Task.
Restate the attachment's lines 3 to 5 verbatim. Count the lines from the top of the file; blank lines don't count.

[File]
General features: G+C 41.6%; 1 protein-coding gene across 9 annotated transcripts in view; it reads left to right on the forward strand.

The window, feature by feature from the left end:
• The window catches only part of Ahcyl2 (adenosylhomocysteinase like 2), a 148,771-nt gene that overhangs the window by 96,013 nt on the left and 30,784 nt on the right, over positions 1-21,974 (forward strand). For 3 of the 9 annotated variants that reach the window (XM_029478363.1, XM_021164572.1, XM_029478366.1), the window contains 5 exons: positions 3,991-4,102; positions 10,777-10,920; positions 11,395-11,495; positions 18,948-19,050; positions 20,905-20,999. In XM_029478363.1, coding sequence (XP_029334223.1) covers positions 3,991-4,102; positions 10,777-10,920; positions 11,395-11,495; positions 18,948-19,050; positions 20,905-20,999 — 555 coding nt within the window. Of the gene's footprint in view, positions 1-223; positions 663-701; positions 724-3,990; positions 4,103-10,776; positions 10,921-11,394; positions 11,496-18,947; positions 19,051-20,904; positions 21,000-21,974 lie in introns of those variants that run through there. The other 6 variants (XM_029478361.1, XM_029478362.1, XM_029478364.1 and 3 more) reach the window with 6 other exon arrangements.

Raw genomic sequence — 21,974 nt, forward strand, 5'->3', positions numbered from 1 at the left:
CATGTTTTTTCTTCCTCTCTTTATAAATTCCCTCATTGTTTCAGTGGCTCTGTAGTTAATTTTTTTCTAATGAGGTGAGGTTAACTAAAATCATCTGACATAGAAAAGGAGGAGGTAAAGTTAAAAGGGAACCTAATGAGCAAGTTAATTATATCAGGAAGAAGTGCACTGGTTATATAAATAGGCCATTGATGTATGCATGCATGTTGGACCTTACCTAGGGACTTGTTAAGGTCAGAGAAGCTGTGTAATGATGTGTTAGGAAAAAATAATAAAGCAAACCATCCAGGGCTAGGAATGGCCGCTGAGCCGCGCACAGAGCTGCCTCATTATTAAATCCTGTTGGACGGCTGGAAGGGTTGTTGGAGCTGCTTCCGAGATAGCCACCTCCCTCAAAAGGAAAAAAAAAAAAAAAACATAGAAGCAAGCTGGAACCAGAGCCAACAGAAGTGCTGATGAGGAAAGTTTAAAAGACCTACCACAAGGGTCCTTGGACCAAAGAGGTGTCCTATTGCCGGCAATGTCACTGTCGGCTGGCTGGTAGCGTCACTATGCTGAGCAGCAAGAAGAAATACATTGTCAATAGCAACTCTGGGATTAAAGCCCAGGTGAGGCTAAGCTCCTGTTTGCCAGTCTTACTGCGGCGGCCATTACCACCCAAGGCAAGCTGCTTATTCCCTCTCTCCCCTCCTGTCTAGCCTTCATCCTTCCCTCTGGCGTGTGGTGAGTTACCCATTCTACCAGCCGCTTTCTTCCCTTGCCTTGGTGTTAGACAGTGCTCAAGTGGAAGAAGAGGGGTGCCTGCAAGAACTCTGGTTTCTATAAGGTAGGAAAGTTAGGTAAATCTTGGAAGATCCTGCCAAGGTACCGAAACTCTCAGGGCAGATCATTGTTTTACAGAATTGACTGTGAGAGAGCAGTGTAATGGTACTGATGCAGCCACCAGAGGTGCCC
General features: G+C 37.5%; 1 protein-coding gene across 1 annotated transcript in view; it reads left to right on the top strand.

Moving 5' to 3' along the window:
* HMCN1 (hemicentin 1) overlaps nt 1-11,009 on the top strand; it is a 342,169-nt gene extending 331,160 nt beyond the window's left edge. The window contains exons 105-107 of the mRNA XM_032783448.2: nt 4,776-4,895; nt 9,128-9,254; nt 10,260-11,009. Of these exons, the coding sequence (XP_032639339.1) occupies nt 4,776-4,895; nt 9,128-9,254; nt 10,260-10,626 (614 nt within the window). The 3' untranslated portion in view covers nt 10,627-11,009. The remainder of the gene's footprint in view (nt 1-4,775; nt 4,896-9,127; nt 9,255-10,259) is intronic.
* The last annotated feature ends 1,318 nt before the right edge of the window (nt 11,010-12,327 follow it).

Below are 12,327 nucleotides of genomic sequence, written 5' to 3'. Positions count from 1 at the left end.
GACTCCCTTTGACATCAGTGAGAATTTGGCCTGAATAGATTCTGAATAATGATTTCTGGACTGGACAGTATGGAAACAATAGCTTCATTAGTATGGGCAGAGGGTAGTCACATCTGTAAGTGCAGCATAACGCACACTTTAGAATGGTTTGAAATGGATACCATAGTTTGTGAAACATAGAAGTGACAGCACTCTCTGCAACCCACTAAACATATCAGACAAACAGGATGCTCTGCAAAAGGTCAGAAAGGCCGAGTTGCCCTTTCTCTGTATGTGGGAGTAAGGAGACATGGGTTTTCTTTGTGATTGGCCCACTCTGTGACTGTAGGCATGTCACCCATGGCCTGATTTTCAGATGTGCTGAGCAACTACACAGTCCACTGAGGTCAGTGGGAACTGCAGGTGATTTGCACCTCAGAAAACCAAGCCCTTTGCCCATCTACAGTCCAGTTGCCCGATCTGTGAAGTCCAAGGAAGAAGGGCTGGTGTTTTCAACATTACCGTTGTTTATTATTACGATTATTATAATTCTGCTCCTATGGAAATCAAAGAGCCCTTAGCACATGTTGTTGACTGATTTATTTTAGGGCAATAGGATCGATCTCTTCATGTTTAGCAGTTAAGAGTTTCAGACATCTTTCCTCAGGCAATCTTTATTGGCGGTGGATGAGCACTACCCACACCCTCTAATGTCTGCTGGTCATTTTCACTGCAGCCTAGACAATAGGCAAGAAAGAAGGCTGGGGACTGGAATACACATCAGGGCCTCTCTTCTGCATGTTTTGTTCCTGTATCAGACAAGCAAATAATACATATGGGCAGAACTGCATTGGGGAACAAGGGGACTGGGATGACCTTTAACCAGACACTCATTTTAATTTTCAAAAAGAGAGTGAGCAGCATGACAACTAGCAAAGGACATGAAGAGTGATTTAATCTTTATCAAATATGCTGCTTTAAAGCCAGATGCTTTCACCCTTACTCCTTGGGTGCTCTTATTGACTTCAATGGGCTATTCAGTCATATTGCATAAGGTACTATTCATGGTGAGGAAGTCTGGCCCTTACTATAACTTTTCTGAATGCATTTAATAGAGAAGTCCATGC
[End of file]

• The window catches only part of Ahcyl2 (adenosylhomocysteinase like 2), a 148,771-nt gene that overhangs the window by 96,013 nt on the left and 30,784 nt on the right, over positions 1-21,974 (forward strand). For 3 of the 9 annotated variants that reach the window (XM_029478363.1, XM_021164572.1, XM_029478366.1), the window contains 5 exons: positions 3,991-4,102; positions 10,777-10,920; positions 11,395-11,495; positions 18,948-19,050; positions 20,905-20,999. In XM_029478363.1, coding sequence (XP_029334223.1) covers positions 3,991-4,102; positions 10,777-10,920; positions 11,395-11,495; positions 18,948-19,050; positions 20,905-20,999 — 555 coding nt within the window. Of the gene's footprint in view, positions 1-223; positions 663-701; positions 724-3,990; positions 4,103-10,776; positions 10,921-11,394; positions 11,496-18,947; positions 19,051-20,904; positions 21,000-21,974 lie in introns of those variants that run through there. The other 6 variants (XM_029478361.1, XM_029478362.1, XM_029478364.1 and 3 more) reach the window with 6 other exon arrangements.

Raw genomic sequence — 21,974 nt, forward strand, 5'->3', positions numbered from 1 at the left:
CATGTTTTTTCTTCCTCTCTTTATAAATTCCCTCATTGTTTCAGTGGCTCTGTAGTTAATTTTTTTCTAATGAGGTGAGGTTAACTAAAATCATCTGACATAGAAAAGGAGGAGGTAAAGTTAAAAGGGAACCTAATGAGCAAGTTAATTATATCAGGAAGAAGTGCACTGGTTATATAAATAGGCCATTGATGTATGCATGCATGTTGGACCTTACCTAGGGACTTGTTAAGGTCAGAGAAGCTGTGTAATGATGTGTTAGGAAAAAATAATAAAGCAAACCATCCAGGGCTAGGAATGGCCGCTGAGCCGCGCACAGAGCTGCCTCATTATTAAATCCTGTTGGACGGCTGGAAGGGTTGTTGGAGCTGCTTCCGAGATAGCCACCTCCCTCAAAAGGAAAAAAAAAAAAAAAACATAGAAGCAAGCTGGAACCAGAGCCAACAGAAGTGCTGATGAGGAAAGTTTAAAAGACCTACCACAAGGGTCCTTGGACCAAAGAGGTGTCCTATTGCCGGCAATGTCACTGTCGGCTGGCTGGTAGCGTCACTATGCTGAGCAGCAAGAAGAAATACATTGTCAATAGCAACTCTGGGATTAAAGCCCAGGTGAGGCTAAGCTCCTGTTTGCCAGTCTTACTGCGGCGGCCATTACCACCCAAGGCAAGCTGCTTATTCCCTCTCTCCCCTCCTGTCTAGCCTTCATCCTTCCCTCTGGCGTGTGGTGAGTTACCCATTCTACCAGCCGCTTTCTTCCCTTGCCTTGGTGTTAGACAGTGCTCAAGTGGAAGAAGAGGGGTGCCTGCAAGAACTCTGGTTTCTATAAGGTAGGAAAGTTAGGTAAATCTTGGAAGATCCTGCCAAGGTACCGAAACTCTCAGGGCAGATCATTGTTTTACAGAATTGACTGTGAGAGAGCAGTGTAATGGTACTGATGCAGCCACCAGAGGTGCCC